Mutant Gene May Prevent Anxiety, Drug Addiction

Mutant Gene May Prevent Anxiety, Drug Addiction

By Paul Gaita 03/16/15

Research shows that a sizable part of the population has built-in resistance to anxiety and addiction.

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Research into neuroscience has uncovered a genetic mutation in the human brain that produces a molecule that not only reduces anxiety and nullifies unpleasant memories, but may also offer a natural resistance to addiction to marijuana and other drugs.

About 20% of American adults have this mutation, which produces higher levels of anandamide, the so-called “bliss molecule,” which binds to the endocannabinoid system and replicates the calming effects associated with THC, the active ingredient in marijuana.

While all humans produce levels of anandamide, most also produce a lower amount of FAAH, an enzyme that deactivates the molecule. Those individuals who produce greater levels of anandamide also have a mutation in the gene that produces FAAH, resulting in more consistent activation of the endocannabinoid system.

Where anandamide—which derives its name from “ananda,” the Sanskrit word for bliss—and addiction intersect is the cannabinoid system, which also oversees the release of dopamine. Those individuals with the variant FAAH gene experience less anxiety and are less likely to turn to external stimuli to reduce that feeling, including marijuana.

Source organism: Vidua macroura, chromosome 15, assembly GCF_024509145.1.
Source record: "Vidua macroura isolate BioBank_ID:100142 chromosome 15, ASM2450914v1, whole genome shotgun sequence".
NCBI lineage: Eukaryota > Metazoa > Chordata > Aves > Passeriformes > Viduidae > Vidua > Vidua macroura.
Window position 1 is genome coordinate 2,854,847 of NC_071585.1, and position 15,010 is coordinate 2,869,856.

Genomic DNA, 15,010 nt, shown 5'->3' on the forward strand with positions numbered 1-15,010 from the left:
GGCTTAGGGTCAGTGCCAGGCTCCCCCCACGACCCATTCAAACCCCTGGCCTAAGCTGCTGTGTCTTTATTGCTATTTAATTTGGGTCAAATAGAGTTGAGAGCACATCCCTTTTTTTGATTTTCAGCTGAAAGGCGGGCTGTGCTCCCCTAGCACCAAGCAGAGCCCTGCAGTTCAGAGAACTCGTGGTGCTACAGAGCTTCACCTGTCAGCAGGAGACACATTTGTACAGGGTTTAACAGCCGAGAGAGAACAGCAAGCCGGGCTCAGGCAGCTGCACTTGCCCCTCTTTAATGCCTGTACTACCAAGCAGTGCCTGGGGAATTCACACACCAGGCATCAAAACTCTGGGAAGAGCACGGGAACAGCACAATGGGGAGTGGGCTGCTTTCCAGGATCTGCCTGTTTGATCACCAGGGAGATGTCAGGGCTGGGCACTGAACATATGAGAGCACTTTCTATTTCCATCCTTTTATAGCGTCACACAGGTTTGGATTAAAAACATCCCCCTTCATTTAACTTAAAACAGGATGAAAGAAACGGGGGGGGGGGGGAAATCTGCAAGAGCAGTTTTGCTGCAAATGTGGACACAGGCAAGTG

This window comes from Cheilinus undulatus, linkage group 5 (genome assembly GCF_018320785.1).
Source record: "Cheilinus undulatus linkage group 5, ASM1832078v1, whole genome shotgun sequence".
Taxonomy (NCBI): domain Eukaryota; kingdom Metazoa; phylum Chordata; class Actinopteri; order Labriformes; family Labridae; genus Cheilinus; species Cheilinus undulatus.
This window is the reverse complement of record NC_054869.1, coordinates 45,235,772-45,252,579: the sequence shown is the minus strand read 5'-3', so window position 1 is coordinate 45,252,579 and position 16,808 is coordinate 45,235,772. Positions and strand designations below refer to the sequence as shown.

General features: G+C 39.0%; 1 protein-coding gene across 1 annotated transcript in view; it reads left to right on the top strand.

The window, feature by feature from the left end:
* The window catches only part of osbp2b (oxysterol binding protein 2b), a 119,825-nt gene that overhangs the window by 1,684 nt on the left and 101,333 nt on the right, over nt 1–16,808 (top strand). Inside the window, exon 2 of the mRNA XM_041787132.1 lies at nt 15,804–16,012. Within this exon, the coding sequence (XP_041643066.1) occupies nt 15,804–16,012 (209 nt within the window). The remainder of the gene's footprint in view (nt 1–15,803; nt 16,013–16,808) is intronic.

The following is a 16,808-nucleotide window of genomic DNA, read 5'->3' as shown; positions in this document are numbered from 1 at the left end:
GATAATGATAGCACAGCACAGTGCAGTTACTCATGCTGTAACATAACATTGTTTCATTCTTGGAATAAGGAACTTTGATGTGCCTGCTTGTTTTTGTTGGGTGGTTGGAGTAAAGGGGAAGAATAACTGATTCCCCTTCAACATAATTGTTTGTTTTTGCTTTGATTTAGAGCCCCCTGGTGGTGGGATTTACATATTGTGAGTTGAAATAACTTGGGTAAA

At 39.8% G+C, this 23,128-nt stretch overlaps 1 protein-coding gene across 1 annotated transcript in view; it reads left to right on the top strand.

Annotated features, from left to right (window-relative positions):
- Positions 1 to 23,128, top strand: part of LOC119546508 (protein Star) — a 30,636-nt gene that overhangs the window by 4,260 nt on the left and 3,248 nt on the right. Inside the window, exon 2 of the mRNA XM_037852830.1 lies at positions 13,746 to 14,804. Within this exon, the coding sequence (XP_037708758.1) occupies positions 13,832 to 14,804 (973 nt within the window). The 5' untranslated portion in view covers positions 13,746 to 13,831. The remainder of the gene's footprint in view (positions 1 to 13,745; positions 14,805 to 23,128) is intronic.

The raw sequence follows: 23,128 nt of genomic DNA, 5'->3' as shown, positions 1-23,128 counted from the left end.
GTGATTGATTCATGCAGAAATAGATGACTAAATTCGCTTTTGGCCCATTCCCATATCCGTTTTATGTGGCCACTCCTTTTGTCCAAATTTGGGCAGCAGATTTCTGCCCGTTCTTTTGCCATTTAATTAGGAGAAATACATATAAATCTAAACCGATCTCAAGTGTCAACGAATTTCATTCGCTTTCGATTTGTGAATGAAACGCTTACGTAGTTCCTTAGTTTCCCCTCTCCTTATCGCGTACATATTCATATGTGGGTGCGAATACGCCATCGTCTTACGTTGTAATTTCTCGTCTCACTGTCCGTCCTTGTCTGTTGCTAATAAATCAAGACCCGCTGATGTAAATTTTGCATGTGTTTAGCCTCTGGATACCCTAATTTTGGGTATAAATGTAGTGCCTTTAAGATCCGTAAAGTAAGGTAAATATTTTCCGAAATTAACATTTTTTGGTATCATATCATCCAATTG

Studies have even suggested that ingesting marijuana is an unpleasant experience for these people and leads to decreased happiness. A medication that would reproduce the impact of anandamide in connection with the variant FAAH gene could have a positive impact on a variety of conditions, from anxiety and post-traumatic stress disorder to addiction to substances that are directly impacted by dopamine production, including cocaine, opioids, and alcohol.

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Paul Gaita lives in Los Angeles. He has contributed to the Los Angeles Times, Variety, LA Weekly, Amazon.com and The Los Angeles Beat, among many other publications and websites. 

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